Ground Services

Calls for more innovation on the ramp at the opening of IGHC in Madrid

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The ground handling industry needs to innovate on the ramp to meet future demand and challenges of air transport, the 32nd IATA Ground Handling conference (IGHC) heard in Madrid today.

This year’s event was opened by IATA’s head of ground operations, Joseph Suidan (pictured above) who welcomed delegates. About 1,000 industry professionals are set to attend IGHC that runs until Wednesday (29 May).

After Suidan opened the event, welcome addresses were then given by Iberia Airlines chief executive, Luis Gallego Martin; AENA managing director for airports, Javier Marin; and IATA senior vice president, Nick Careen.

Martin said ground handlers are working in a more and more congested space but there are endless opportunities with the growth in air transport.

“This is a business undergoing growth and innovation,” he said before adding that the industry is vital for the seamless operations of air transport.

“Handling maybe viewed as less sexy that airline operations but it is vital for business and the future of the industry,” he added.

Marin said AENA is now the biggest airport operator in the world and last year, more than 330 million passengers came through 63 of AENA’s airports in five countries, of which 260 million were in Spain at 46 airports.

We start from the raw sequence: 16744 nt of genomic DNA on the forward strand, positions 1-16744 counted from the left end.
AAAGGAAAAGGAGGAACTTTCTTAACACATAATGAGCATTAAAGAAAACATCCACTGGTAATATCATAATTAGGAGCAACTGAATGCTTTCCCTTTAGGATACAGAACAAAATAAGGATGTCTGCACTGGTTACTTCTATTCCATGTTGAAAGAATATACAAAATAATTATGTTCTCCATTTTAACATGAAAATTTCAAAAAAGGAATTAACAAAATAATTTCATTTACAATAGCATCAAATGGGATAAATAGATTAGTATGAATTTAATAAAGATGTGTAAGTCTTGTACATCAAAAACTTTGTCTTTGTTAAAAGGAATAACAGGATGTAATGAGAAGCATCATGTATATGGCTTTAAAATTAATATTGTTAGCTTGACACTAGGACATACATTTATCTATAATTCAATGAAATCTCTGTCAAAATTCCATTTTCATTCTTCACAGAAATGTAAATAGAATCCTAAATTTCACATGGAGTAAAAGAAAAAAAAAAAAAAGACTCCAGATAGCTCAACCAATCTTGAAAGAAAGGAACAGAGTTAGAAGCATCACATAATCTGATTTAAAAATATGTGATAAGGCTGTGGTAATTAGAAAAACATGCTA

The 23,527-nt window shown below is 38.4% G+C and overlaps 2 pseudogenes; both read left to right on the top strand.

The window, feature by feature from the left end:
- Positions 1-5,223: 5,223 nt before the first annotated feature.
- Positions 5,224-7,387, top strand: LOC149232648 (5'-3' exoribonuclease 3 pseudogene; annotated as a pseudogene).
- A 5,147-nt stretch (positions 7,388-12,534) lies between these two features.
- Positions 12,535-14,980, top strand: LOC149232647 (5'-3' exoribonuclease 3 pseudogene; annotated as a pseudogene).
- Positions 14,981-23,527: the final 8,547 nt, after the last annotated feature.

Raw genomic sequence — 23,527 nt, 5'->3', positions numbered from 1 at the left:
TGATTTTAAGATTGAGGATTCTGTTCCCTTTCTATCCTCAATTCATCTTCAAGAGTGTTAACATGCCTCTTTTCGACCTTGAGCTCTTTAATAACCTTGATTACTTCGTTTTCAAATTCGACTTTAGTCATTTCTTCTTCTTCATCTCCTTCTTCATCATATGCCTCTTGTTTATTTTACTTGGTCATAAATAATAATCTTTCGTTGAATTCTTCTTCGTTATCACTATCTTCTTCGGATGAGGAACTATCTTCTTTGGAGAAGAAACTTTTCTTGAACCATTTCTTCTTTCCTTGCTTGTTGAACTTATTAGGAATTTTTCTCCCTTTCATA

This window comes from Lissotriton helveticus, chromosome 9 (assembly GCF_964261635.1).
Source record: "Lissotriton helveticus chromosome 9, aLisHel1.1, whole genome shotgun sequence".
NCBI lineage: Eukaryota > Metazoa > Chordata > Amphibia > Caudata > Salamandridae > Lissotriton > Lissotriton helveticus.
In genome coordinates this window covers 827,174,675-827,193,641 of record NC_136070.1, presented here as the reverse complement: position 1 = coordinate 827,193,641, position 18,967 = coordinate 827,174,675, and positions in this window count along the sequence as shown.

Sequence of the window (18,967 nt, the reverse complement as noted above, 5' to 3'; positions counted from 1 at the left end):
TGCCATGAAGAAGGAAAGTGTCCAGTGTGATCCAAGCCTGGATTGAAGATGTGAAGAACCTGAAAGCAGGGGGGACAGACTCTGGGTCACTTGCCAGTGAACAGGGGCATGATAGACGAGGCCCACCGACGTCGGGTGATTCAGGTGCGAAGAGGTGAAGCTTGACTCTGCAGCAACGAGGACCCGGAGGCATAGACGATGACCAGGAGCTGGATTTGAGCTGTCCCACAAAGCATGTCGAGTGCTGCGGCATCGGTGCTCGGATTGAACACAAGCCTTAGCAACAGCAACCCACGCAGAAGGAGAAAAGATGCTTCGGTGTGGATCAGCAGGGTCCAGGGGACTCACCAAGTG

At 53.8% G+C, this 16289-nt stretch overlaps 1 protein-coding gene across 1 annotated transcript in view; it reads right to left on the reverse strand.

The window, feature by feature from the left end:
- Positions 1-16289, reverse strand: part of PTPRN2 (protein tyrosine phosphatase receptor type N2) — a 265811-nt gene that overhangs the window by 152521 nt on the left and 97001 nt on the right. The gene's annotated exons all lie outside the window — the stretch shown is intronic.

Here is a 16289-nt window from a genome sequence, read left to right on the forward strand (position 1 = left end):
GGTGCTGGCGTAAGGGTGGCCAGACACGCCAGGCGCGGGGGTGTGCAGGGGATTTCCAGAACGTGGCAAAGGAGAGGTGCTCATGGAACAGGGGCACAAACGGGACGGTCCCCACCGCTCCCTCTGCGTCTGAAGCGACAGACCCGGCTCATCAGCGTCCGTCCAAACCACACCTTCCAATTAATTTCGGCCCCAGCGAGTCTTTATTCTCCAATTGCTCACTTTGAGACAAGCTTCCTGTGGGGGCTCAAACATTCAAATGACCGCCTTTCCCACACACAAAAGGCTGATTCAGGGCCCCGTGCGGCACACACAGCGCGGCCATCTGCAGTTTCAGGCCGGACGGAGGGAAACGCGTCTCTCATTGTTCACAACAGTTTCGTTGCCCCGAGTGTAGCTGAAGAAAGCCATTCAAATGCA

He noted that the importance of the ground handling industry in Spain, and said AENA employs more than 17,000 people across its operations and one of AENA’s key focuses is making sure ground handlers work to the highest possible operating standards.

In his address, Careen said with passenger traffic set to double in the next 20 years, it is imperative that industry is more “action orientated” and that it must “do things differently”.

He believes that if he went back to working on the ramp, it would be broadly the same as when he worked on it 20 years ago as “nothing has changed”.

Careen specifically focused on three areas that need to be the focus for the industry moving forward to meet future demand and challenges – safety, standards and innovation.

On safety he said there is more pressure on the ramp “than ever before” and called for greater collaboration and the sharing of data.

As for standards, he said more input is needed on handling so it can be used in the IATA Ground Operations Manual to drive best practice as currently it is “handcuffing” the industry.

Careen payed much attention to the need for more innovation as said there is a lack of it and the industry has not moved on.

“Nothing has changed. We do not innovate and if you compare innovation above the wing to below the wing they are very different,” he said. “Ramp operations seem to have been missed.”

“We need to invest and innovate in our ramp. The ramp is often left and it is the time to change that. More automation is needed and it is a necessity.”

Careen added: “There are opportunities abound, but we can not just keep talking about it and we must male concrete steps to build for the future.”